AUTO-HDR: For years, DSLRs have included controls to expand or optimize dynamic range in high-contrast scenes. Canon calls it Automatic Lighting Optimizer, Nikon calls it Active D-Lighting, and Sony calls it DRO (Dynamic Range Optimization). While all three of these controls optimize the shadows and highlights from a single exposure, newer Auto-HDR and in-camera HDR features combine data taken from two (Nikon) or three (Sony) bracketed exposures. The result is an improved JPEG image that can provide better shadow and highlight details than you could possibly achieve from manually processing a single RAW image file, and may rival the results you get from manually combining several exposures using HDR software. The Sony A580 even has the ability to auto-align each of its three exposures to compensate for slight hand movement during the sequence, so you don't need a tripod.


Nikon D3100
SENSOR PIXELS: 14.2 MP
LCD SIZE: 3.0"
LCD RESOLUTION: 230K
LCD TILT: No
TOP VIDEO MODE: 1080/24p
AUTO-HDR: No
INTELLIGENT SCENE MODES: Yes
IN-CAMERA EDITING: Yes
SPECIAL EFFECTS: Yes
STREET PRICE: $650

MULTI-FRAME NR: For improved low-light performance, the Sony A580 can quickly capture six images of a scene and combine the images to reduce noise, especially in shadow areas. This is best performed when the camera is tripod-mounted, and it allows the camera to be set to ISO 25,600 with amazing results.


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ADVANCED SCENE RECOGNITION: Several DSLRs offer advanced or intelligent exposure modes enabled by the processors' analysis of the scene, including subject distance from the camera just prior to exposure. For example, the Canon EOS T3i combines five technologies into its EOS Scene Intelligent Auto mode: Picture Style Auto, Automatic Lighting Optimizer, Auto White Balance, Autofocus and Automatic Exposure. In one shot, the camera optimizes colors and skin tones if it spots a face in the scene, as well as shadows and highlights in a high-contrast scene, and simultaneously adjusts shutter speeds when motion is detected. There's also a Basic+ mode that lets you select "shoot by ambience" or "shoot by lighting and scene type." Additional capabilities are found in the Sony A580's Auto+ mode, which also can choose Auto-HDR or Multi-Frame NR depending on movement and light levels in the scene. Nikon's Scene Auto Selector analyzes the scene and automatically chooses the appropriate Portrait, Landscape, Close Up or Night Portrait modes.


Sony DSLR-A580
SENSOR PIXELS: 16.2 MP
LCD SIZE: 3.0"
LCD RESOLUTION: 921K
LCD TILT: Yes
TOP VIDEO MODE: 1080/60i
AUTO-HDR: Yes
INTELLIGENT SCENE MODES: Yes
IN-CAMERA EDITING: No
SPECIAL EFFECTS: No
STREET PRICE: $899

IN-CAMERA PHOTO AND VIDEO EDITING: Why wait until you get back to your computer to crop or adjust image quality on your still photos, or fill up your memory card with unwanted video content? Thanks to its EXPEED 2 image processor, the Nikon D5100 can trim video clips, resize and apply creative effects to RAW files, and correct lens distortion on still photos. The Canon EOS T3i's Video Snapshot feature, powered by its DIGIC 4 processor, can record several video clips (in 2-, 4- or 8-second lengths) and combine them into one clip, while its Movie Digital Zoom function can be set to magnify the center of a scene by 3-10x while producing full HD 1080p video.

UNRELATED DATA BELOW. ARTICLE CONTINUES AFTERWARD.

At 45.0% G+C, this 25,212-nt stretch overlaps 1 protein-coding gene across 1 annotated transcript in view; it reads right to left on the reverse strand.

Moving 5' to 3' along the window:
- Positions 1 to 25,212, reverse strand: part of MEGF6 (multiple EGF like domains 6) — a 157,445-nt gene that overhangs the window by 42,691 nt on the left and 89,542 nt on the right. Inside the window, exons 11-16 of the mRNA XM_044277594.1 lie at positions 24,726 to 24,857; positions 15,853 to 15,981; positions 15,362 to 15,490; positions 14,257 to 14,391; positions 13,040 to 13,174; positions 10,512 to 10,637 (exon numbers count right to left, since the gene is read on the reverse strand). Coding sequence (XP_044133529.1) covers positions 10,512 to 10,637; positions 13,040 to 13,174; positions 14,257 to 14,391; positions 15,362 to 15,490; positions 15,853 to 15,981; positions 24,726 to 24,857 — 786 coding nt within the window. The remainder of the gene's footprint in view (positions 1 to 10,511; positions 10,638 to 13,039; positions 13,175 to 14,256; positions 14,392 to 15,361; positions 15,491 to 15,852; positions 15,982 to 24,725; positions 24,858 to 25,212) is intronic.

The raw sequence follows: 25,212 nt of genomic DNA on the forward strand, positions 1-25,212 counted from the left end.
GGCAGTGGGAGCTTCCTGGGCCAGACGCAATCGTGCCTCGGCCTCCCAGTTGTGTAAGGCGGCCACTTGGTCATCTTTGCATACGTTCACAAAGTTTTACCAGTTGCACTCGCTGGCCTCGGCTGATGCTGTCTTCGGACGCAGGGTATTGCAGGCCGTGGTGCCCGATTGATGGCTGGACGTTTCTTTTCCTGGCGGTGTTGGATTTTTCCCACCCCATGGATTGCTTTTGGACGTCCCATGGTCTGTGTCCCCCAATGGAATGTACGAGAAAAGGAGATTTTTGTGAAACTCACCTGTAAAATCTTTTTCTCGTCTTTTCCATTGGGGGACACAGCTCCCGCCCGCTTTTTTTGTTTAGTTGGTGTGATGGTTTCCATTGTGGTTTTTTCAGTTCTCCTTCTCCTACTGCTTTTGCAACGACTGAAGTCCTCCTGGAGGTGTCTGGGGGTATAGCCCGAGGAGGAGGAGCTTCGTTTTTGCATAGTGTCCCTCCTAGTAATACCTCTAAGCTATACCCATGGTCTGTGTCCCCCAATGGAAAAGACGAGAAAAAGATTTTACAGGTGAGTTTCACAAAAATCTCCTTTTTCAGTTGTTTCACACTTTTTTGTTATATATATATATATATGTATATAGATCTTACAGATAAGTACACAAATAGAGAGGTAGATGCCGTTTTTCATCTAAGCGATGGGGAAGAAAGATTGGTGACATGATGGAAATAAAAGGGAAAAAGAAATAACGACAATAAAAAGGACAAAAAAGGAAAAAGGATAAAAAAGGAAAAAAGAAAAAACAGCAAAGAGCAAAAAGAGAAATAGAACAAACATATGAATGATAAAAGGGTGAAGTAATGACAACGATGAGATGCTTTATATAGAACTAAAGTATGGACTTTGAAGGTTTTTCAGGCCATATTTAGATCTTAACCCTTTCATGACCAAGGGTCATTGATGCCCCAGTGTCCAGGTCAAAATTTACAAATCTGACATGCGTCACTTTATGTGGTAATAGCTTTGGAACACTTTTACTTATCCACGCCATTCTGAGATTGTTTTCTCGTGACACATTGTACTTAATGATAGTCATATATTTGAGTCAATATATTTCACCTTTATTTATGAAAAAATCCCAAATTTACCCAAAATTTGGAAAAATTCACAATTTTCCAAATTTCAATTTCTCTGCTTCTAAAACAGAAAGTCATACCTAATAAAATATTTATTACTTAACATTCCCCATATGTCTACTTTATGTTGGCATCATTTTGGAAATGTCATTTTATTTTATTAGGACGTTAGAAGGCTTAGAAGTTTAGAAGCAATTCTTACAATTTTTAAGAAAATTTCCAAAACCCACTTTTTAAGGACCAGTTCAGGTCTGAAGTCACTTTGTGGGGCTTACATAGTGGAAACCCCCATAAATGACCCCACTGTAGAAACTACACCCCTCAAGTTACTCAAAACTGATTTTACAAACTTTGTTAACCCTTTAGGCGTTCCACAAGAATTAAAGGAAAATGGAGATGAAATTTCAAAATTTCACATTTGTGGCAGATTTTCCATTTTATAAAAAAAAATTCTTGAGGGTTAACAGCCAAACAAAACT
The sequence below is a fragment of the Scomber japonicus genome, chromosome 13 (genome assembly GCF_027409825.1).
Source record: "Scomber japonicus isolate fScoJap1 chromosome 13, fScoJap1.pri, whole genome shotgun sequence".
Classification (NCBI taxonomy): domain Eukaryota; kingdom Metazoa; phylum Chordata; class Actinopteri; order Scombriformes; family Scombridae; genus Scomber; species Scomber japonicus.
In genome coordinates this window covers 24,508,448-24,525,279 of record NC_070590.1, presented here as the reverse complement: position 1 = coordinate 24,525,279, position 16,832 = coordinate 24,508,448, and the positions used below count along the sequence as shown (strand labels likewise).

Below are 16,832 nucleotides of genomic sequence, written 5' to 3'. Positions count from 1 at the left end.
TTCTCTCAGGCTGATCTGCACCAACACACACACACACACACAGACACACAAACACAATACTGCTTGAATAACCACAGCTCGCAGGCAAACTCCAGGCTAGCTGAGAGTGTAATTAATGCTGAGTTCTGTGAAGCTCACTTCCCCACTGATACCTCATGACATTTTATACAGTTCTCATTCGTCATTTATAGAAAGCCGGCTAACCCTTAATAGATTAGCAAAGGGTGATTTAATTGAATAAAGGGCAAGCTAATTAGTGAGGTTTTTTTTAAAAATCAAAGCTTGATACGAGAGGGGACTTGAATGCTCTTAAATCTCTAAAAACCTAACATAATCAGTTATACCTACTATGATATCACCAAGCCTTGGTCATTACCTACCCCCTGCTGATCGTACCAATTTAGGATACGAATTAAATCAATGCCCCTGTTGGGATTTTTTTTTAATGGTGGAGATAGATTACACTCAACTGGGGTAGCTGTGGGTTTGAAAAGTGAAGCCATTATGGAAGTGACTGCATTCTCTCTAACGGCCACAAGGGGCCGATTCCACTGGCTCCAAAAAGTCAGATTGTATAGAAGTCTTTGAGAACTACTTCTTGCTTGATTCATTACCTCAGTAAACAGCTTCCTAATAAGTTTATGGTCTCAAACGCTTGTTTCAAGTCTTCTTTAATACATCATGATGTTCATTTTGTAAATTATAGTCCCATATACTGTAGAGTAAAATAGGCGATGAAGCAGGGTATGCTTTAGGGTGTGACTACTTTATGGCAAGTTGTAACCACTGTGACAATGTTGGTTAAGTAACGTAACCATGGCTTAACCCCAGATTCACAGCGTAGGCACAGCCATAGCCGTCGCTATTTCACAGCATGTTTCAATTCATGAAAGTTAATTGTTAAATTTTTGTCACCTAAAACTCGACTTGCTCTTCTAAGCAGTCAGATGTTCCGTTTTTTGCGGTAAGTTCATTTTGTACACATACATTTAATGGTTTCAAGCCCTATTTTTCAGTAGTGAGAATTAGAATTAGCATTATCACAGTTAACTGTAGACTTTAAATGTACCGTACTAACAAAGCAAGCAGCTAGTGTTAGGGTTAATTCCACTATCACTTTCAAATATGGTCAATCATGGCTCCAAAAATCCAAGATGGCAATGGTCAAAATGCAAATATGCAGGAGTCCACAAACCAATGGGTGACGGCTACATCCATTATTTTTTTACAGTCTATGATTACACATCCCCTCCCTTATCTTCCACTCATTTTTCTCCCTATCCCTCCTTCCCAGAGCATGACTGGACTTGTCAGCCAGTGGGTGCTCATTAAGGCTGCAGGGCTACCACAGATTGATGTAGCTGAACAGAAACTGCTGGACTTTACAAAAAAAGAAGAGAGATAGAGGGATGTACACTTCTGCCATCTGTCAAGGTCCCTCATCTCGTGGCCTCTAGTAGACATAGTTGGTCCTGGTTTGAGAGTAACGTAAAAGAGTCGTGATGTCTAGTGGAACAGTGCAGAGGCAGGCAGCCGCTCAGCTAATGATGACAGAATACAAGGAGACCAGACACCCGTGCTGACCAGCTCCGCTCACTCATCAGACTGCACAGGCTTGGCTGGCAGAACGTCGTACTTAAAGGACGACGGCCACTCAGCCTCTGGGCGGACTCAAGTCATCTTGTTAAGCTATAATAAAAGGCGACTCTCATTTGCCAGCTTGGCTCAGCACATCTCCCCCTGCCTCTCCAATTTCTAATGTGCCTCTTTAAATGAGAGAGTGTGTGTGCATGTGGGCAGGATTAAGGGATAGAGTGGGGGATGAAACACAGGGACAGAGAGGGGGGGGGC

SWEEP PANORAMA MODE: The Sony A580 takes advantage of its fast burst capabilities and BIONZ image processor in its Sweep Panorama and Sweep Panorama 3D modes. Just point the camera at the scene and hold down the shutter button while sweeping the camera from side to side (either horizontally or vertically). Then, the camera automatically stitches the sequence into a single, 23-megapixel panoramic JPEG image. Sure, you can create higher-res panoramic images by capturing a sequence of 16.2-megapixel images and stitching them together in a number of programs, but that takes much more time and effort. On the other hand, it's nearly impossible to create a 3D panoramic image, which the Sony does by offsetting frames and combining them into a file that can be shown in 3D on compatible TVs and devices.


Sony DSLR-A560
SENSOR PIXELS: 14.2 MP
LCD SIZE: 3.0"
LCD RESOLUTION: 921K
LCD TILT: Yes
TOP VIDEO MODE: 1080/60i
AUTO-HDR: Yes
INTELLIGENT SCENE MODES: Yes
IN-CAMERA EDITING: No
SPECIAL EFFECTS: No
STREET PRICE: $749

CREATIVE MODES AND SPECIAL-EFFECTS FILTERS: Thanks to increased processing power, these cameras can apply a wide variety of sophisticated special effects and styles to images and movies you capture. The Nikon D5100 lets you modify or remove selective colors in a scene, create high-key or low-key images, or produce a "miniature effect" that makes a subject appear as a miniature-scale model. You also can turn a picture into a color sketch, and with movies this effect creates a series of drawings that play back as an animation. The Canon EOS T3i includes five in-camera Creative Filters—Soft Focus, Grainy Black and White, Miniature Effect, Toy Camera (mimicking a plastic lens) and a Fish Eye Effect. Faster processors also enable more advanced slideshow transitions and the ability to output full HD slideshows and movies via each camera's mini-HDMI port.